MINNEAPOLIS (WCCO) — A hockey team wants answers after they say a referee went way too far.
Scott didn’t want us to use his last name to protect his son’s identity. His 14-year-old son ended up with a concussion from hitting his head on the ice.READ MORE: Minnesota Revenue Dept. Still Assessing What Deal For Tax Relief On Jobless Benefits, PPP Means For Tax Returns
Before any game, some hockey parents may admit to worrying about their players. None would imagine for a reason like this.
Saturday afternoon, a Minneapolis Storm Bantum team played a game at the Blake Ice Arena. Tied with five minutes to go, the goalie froze the puck and players started pushing. Two were given penalties. While one player waited to get in the box, people watching said the referee went after Scott’s unsuspecting son.
Scott said the ref pushed up his arm like a football block.
“It looked to me like he got hit right under the chin,” Scott said.
His son fell to the ice and hit the back of his head on the ice.
“I was yelling ‘You just hurt my kid,'” Scott said. “The linesman who had knocked him over and the other linesman were standing there — they weren’t doing anything.”READ MORE: Train Derailment In Albert Lea Spilled 40,000 Gallons Of Hydrochloric Acid, Freeborn County Officials Say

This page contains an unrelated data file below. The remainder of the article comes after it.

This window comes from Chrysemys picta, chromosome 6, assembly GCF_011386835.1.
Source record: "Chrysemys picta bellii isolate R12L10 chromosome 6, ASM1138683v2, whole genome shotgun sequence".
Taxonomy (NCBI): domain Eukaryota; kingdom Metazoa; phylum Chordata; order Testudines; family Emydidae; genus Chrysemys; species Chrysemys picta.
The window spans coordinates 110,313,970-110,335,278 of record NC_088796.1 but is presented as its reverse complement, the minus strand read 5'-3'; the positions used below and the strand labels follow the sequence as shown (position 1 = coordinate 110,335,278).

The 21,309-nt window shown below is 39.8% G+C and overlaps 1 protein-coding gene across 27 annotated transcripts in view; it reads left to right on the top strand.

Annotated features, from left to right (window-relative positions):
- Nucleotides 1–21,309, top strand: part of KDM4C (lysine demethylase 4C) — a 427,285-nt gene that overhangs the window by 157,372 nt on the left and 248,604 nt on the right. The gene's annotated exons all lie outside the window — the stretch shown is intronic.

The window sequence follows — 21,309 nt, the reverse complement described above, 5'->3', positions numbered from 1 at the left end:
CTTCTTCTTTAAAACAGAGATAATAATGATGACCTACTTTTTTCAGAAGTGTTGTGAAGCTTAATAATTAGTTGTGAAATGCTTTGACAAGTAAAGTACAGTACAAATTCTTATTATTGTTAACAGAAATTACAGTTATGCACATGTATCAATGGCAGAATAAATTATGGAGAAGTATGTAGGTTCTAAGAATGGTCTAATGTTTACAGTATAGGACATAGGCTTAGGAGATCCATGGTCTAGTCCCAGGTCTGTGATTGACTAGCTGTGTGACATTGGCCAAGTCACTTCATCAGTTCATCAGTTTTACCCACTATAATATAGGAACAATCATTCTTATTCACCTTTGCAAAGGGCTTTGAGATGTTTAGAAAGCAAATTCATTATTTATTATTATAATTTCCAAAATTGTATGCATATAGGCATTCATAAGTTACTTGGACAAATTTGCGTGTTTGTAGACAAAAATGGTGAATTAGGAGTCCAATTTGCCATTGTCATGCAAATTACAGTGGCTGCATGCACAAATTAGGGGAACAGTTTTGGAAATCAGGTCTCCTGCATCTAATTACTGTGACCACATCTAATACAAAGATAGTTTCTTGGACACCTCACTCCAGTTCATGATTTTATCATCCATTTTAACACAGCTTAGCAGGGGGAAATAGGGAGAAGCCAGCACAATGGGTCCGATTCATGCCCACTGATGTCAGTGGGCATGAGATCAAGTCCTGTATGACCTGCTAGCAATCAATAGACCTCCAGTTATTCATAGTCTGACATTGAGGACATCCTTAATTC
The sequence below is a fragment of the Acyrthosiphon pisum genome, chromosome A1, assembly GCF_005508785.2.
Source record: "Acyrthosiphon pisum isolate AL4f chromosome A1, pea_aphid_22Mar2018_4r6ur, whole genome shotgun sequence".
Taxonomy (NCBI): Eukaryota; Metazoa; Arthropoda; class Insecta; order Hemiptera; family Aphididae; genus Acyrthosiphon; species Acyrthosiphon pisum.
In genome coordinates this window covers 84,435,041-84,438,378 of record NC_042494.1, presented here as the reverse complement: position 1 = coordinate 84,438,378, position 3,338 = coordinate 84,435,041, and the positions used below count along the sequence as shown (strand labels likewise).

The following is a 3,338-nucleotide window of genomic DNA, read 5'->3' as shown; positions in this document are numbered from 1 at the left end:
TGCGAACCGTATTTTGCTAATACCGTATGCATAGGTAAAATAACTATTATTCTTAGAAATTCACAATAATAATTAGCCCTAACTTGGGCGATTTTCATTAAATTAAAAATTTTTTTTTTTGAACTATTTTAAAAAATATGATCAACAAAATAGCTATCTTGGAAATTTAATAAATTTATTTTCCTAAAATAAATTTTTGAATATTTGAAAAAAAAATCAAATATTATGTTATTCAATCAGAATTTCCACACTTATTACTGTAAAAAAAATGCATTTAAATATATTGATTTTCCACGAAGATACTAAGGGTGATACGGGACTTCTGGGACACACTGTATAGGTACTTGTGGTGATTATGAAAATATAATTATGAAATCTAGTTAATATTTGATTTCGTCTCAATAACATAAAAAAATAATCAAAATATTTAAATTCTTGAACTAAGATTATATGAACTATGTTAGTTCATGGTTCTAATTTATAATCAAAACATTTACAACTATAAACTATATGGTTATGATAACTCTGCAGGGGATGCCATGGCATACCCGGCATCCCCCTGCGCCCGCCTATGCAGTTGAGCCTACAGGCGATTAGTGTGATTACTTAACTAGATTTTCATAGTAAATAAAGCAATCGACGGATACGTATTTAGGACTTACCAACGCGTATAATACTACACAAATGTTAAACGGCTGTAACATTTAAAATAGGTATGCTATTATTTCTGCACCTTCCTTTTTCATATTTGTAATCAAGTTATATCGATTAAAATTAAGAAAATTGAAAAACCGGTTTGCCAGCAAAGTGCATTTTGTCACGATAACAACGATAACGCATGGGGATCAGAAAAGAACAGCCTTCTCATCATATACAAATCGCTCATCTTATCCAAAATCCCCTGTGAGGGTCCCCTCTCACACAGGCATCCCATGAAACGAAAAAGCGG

Ben Anderson is the head coach of the Bantum B-1 Storm. He said he’s never seen anything like that happen between his playing days and being involved in the sport as a coach.
Anderson was concerned for the rest of his team’s safety and he said he wanted the game to stop. He told the referees he would let his players back on the ice if that linesman left the game.
They refused and issued instead what’s called a match penalty basically removing Anderson from coaching until a formal forum hears his side.
“Ultimately, being suspended is the ultimate penalty because I don’t get to do what I love to do,” Anderson said.
Scott’s son has a concussion and will miss at least a few weeks. While Scott believes in respecting referees, he said they still have to play by the rules.
“I’d like them to be suspended just like our coach was suspended. I’d like them to not take the ice the way my son can’t take the ice,” Scott said.
It is difficult to go after a referee since they’re considered the ruling power in hockey. The team will file a grievance against the referee, that way he’ll be up for a disciplinary hearing. We’ve learned all of the referees involved in that game on Saturday were high ranking officials with a referee’s association.MORE NEWS: Minneapolis City Leaders Put Forth Vision For New Public Safety Plan
A spokesperson told WCCO-TV they wouldn’t comment on the incident. As for the coach, Ben Anderson said his hearing is scheduled for Sunday.